ARCOLA, Ill. (WCIA) — For those who celebrate, Christmas, of course, marks the birth of Jesus, but the story does not stop there.

The twelve days of Christmas ends with Three Kings Day, or the Epiphany.

At Mexican bakery Panaderia Saldivar in Arcola, owners Sandra and Abued are getting ready for the big day.

“It’s very religious, traditional, and has this history behind it,” explains Sandra.

It is when the three Wise Men first saw baby Jesus, bringing him gifts.

The religious holiday is celebrated across the world, including many Latin American countries.

Abued, who does the baking, says you cannot have a proper party for this holiday without the Rosca De Reyes, or King’s King.

The base is simple: flour, sugar, salt, eggs, butter, orange zest, milk, and a ‘house secret.”

“We let the dough rest, then we shape it,” says Abued.

It is like muscle memory for him. Abued is making hundreds of roscas this week.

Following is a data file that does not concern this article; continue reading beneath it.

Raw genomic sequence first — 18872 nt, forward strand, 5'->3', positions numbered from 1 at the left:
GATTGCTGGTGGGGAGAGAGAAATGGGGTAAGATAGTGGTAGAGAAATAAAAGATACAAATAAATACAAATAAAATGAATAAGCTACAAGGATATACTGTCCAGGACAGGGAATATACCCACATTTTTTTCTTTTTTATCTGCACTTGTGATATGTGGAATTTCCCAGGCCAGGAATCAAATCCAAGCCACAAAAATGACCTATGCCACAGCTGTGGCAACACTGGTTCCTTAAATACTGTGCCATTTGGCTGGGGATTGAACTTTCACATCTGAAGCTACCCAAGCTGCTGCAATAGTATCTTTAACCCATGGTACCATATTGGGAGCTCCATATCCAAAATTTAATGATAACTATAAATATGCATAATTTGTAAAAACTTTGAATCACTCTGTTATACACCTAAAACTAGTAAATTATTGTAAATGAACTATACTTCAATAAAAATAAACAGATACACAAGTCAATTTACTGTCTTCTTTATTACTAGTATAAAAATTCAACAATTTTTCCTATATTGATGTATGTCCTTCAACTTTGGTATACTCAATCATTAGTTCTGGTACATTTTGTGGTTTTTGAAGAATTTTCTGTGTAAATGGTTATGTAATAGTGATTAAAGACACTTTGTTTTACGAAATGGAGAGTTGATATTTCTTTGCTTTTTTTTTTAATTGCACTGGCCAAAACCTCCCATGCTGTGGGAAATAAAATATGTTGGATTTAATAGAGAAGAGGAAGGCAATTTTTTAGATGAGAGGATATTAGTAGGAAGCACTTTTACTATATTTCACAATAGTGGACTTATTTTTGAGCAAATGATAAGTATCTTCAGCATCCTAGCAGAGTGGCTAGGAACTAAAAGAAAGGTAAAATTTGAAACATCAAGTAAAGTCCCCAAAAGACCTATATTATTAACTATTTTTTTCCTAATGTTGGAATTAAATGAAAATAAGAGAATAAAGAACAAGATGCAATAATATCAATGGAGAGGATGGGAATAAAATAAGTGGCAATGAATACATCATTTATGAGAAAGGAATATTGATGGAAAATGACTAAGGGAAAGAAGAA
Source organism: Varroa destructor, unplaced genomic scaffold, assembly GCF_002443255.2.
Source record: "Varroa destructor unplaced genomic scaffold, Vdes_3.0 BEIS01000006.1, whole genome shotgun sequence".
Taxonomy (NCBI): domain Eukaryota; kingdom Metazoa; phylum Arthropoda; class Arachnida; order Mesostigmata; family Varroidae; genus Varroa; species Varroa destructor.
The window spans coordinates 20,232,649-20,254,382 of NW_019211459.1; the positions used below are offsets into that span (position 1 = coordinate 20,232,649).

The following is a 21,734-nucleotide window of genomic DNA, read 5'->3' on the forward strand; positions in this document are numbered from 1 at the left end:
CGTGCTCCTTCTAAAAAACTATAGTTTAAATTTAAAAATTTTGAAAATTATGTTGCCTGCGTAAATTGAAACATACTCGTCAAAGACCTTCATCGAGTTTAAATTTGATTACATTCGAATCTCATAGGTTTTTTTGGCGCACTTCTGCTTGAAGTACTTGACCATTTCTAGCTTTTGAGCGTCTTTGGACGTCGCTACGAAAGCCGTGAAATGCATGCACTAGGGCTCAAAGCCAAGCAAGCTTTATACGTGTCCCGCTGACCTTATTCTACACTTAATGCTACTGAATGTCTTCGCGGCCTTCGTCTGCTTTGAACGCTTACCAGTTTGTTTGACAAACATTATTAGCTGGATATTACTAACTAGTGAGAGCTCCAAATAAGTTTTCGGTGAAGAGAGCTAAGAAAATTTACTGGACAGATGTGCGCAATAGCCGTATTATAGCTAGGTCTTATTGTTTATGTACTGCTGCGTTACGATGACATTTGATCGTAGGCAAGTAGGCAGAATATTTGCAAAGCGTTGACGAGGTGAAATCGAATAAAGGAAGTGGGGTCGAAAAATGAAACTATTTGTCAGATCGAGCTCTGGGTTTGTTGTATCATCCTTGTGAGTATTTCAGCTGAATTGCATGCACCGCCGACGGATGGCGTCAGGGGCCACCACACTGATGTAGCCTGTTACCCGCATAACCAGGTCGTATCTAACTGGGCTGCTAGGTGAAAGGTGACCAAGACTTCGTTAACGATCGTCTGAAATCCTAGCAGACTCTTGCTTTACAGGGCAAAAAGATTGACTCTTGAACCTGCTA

Rosca means wreath, and Sandra says it represents the circular shape of the kings’ crowns.

The toppings include fruits, walnuts, and figs, representing the jewels of the crowns.

There is one final touch after it comes out of the oven — a special piece of plastic that goes inside through the bottom of the rosca.

Here is where the fun part comes. At the gathering, each person takes a turn cutting their own piece. The goal is to get the lucky slice with the baby Jesus figurine.

So what does in mean if you find Him?

“You become the madrina or padrino, which is the godmother or godfather,” explains Sandra. “Then, you have a party February 2nd with tamales.”

That day marks Día de la Candelaria, or Candlemas.

The Saldivars say Three Kings Day is a tradition they grew up with, and getting to make the Rosca de Reyes for other families makes it that much sweeter.